I can’t provide all of the details of a Ponzi scheme. I am satisfied that check kiting is much simpler. A Ponzi scheme requires a great deal more energy and imagination, but some of it I understand.
A Ponzi scheme begins with an asset. It is important that the asset have a value which is not easily discernible. For instance, if I could persuade you to invest in an oil well not yet drilled, and convince you that you will have tax write-offs and benefits which the IRS hasn’t yet declared but will soon approve, the investment I hawk may be attractive. It’s important, again, that you don’t quite know what its worth, but to believe benefits are both obvious and impressive.
Next, I have a small group of investors. It is necessary that the number initially be small and that they accept my explanation of potential benefits of the investment. I add to that concentric circles of investors, each somewhat larger than the last, each of which agreed to invest their money in expectation of the expected benefits. As each group grows, I pay “profits” from the most recent investors, making each believe the investment is producing exactly as I predicted. The result is that the first investors are repaid “profits” by later investors on belief that the asset is in fact paying dividends. If investors are paid returns on their investment, which appear to come from the asset, but which instead come only from the contributions of subsequent investors, all of whom believe the asset to be paying those dividends, we have a classic Ponzi scheme.
Those of us in real estate in Northwest Florida do not condone that process. Obviously, investors are misled, and if the asset proves to have less than its predicted value, all we’ve done is churn money and everybody loses but the one counting the money.
But what is the result if we assign a condominium unit yet to be built a future value based not on traditional real estate criteria, like quality of construction, location, view, and ease of parking, but on the promise that others will want the asset more than you and that its value will constantly increase? Whether the asset is an unbuilt condominium unit, a vacant lot to be sold, or a townhouse to be rented, if that which is marketed is not valued as a traditional real estate asset, but on a promise of re-sale, we have in fact departed from the sale of real estate and begun to speculate on a future price that has no connection to value. With all due respect, that is not the sale of real estate. I don’t know exactly what it is, but it is far different from the sale of real estate.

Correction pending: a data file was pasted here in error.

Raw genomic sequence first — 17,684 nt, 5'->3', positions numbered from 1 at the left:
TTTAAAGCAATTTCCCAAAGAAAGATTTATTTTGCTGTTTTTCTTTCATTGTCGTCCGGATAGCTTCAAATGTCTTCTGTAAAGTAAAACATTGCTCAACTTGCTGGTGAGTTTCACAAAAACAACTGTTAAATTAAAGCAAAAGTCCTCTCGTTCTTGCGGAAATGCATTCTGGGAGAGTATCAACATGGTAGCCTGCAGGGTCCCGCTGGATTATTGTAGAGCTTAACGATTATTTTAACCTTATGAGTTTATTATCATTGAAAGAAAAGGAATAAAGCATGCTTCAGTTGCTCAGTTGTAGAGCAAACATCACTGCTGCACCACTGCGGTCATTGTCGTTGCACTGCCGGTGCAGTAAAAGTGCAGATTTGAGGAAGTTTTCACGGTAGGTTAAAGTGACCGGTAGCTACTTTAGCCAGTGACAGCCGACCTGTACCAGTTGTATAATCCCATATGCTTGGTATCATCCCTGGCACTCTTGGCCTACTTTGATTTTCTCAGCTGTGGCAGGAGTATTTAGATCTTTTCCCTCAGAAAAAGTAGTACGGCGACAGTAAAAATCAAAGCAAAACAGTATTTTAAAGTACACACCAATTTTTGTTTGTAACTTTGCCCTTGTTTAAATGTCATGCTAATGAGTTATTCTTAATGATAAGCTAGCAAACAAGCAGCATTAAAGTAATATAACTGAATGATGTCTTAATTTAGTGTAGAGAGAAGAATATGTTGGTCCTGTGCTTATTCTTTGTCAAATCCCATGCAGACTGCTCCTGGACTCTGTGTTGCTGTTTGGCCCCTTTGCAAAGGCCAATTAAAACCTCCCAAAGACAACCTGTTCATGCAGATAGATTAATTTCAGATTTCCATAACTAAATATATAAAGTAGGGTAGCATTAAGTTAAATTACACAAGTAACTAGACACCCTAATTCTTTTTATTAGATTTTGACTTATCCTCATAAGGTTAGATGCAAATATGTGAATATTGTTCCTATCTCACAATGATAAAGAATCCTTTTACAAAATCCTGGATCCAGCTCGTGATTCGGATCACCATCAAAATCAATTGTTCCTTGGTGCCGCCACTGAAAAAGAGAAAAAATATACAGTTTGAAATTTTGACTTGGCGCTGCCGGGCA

If we add to this item to be sold the reality that subsequent waves of people will pay more than the first wave, we have really created concentric circles of buyers, all heaped upon their predecessor and all jumping in solely because they become convinced that others will follow.
I heard so many times during 2004 and 2005, that “people are paying incredible prices for real estate in California, and that Florida values are just catching up to California”. Now we know that the truth was much more complicated. Those people in many cases were not coming to Florida at all. They were either already here or never intended to be here, but they were investors buying multiple Florida properties. Investors who were, as often as not, intoxicated by the thought that the “value” of these lots (or units) was established by the last flip of similar property.
Professional realtors make the value of real estate their profession; opportunists deal in its price and don’t know the difference (or maybe don’t care). We will return stability to the market when purchasers are made to realize that value arises from cost of production of the item, location, quality, parking and dozens of other considerations that create desirability of property. Even the availability of cheap money, aggressively marketed, can’t change value. It can help people pay the real value to a seller; but we know now that cheap money also distorts value and that a real professional doesn’t invest just because the money is cheap.
My advice: Don’t stay out of the market because of 2005 prices. Forget them. Deal in real estate value. Find a professional who knows the difference between value and price and either take the loss or make the purchase. The traditional concepts of value won’t change.
One thing won’t change. We honor our community and profession by the respect we show for each other. We in the real estate closing business wish you a wonderful and busy new year.